Monza, Italy, September 8th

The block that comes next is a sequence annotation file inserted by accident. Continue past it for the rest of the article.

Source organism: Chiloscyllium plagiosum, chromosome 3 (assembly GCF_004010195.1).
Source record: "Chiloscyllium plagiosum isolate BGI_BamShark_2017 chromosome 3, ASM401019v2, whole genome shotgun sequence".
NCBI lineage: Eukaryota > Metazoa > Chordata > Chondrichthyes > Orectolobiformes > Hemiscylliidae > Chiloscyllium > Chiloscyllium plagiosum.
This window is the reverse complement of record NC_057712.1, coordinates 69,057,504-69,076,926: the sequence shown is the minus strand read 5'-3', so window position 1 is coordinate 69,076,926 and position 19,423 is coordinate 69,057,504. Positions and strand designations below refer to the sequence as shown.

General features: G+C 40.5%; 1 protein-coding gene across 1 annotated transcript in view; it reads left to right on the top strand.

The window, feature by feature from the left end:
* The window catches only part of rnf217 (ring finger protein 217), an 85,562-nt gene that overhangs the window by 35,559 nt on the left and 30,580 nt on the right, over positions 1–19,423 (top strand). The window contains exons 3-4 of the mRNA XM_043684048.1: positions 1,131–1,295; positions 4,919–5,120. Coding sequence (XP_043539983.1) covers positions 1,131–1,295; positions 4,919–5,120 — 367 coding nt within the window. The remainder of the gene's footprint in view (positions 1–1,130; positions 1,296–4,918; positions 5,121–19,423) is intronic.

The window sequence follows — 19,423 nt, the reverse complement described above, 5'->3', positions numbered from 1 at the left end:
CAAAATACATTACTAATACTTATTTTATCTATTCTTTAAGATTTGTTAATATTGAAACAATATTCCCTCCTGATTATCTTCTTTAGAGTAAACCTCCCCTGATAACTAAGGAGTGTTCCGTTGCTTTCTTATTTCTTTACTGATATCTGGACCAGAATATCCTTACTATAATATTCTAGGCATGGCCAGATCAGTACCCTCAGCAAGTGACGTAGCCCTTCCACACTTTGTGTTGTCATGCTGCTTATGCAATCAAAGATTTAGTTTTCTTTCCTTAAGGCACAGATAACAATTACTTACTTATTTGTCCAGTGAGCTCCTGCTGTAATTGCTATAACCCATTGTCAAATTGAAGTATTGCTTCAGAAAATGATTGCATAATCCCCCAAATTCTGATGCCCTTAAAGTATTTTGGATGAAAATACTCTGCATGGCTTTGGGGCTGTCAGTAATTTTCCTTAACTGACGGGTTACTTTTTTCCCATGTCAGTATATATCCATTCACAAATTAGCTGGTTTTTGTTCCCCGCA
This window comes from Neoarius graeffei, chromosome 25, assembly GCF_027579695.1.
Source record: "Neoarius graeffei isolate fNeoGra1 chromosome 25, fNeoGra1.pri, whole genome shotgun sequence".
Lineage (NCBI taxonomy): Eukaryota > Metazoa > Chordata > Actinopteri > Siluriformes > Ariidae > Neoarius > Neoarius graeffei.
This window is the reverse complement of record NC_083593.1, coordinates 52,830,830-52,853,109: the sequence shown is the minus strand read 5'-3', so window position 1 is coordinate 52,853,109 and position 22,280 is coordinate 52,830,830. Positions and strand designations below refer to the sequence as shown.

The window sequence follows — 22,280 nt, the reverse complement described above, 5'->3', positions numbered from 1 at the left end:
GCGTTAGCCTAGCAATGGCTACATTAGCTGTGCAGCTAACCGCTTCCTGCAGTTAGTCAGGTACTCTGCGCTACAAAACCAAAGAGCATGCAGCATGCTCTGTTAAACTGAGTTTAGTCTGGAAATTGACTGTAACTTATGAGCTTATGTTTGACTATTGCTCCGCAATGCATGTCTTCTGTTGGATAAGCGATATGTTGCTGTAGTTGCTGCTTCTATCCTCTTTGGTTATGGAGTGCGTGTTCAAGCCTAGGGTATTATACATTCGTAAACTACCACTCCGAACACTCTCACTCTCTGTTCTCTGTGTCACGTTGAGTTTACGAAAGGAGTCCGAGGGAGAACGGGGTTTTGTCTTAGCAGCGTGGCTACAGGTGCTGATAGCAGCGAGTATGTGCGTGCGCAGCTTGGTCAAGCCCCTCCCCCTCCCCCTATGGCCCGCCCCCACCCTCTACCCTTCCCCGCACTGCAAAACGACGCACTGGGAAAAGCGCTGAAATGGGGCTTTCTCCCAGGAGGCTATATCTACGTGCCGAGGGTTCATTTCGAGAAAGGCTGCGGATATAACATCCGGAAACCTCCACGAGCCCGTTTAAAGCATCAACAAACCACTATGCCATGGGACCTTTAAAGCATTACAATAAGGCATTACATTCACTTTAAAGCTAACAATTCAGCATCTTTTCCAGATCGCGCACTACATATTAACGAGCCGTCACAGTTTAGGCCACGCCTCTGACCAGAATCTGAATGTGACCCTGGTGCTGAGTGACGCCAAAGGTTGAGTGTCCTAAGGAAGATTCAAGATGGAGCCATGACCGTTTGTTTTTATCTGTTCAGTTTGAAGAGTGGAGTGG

The mere mention of Monza conjures up speed and Grand Prix racing with no ifs or buts, and once again the Italian track lived up to its reputation. Although practice did not start officially until 3 p.m. on Friday afternoon, the track was a hive of activity nearly all week, with teams trying out new cars and new drivers, and there was no doubt that the 1968 race was going to be a hard and very fast event. The entry was one of the best seen in Grand Prix racing for quite a time, with Lotus, Ferrari, Matra and Cooper all entering three-car teams, and Honda entering two cars. The two U.S.A.C. drivers, Andretti and Unser, were signed up to join in Grand Prix racing, the former with the third Team Lotus car, and the latter with the second B.R.M., taking the place of Attwood, who was dropped from the Bourne team without any warning. The two Americans practised extensively before official practice began, and Andretti showed excellent form, lapping faster than the existing lap record, so that it was clear that the regular Grand Prix drivers were going to set some searing speeds during practice. With a total of 26 entries, someone was going to get left out, for the regulations specified that only 20 cars would start the race, these being the fastest 20 during the two afternoons of practice. Before it all began there were some non-starters, two of the Cooper entries being withdrawn as Widdows had had an accident testing a prototype car for the Gulf J.W. team, and Alfa Romeo would not allow their 3-litre V8 engine to be raced, so Bianchi's entry was withdrawn. In addition, the organisers made it clear that if the two U.S.A.C. drivers returned to America to take part in the Hoosier 100 race on the Saturday before the Grand Prix, they would be disqualified, for the rules forbade any driver to take part in two events within a time span of 24 hours. After doing the minimum of practice on Friday afternoon, both Andretti and Unser flew to America to take part in the U.S.A.C. Championship event, and though there was much lobbying before race day, the Italian Federation stuck to their rules and disqualified both drivers. All this left 22 cars to qualify for the 20 places on the starting grid, and as the Bernard White B.R.M. V12 had all the wrong gear ratios, it was unlikely that Gardner would qualify the car, and with so much factory activity Moser had little chance of qualifying, so that the outcome was pretty cut-and-dried. What was not so sure was the order which the 20 runners would occupy on the grid, for unofficial practice had shown that no one had a monopoly on speed, and practice got under way with a rush when Andretti and Unser roared away from the pits to get in some official laps before flying away, just in case the rules were bent for their benefit.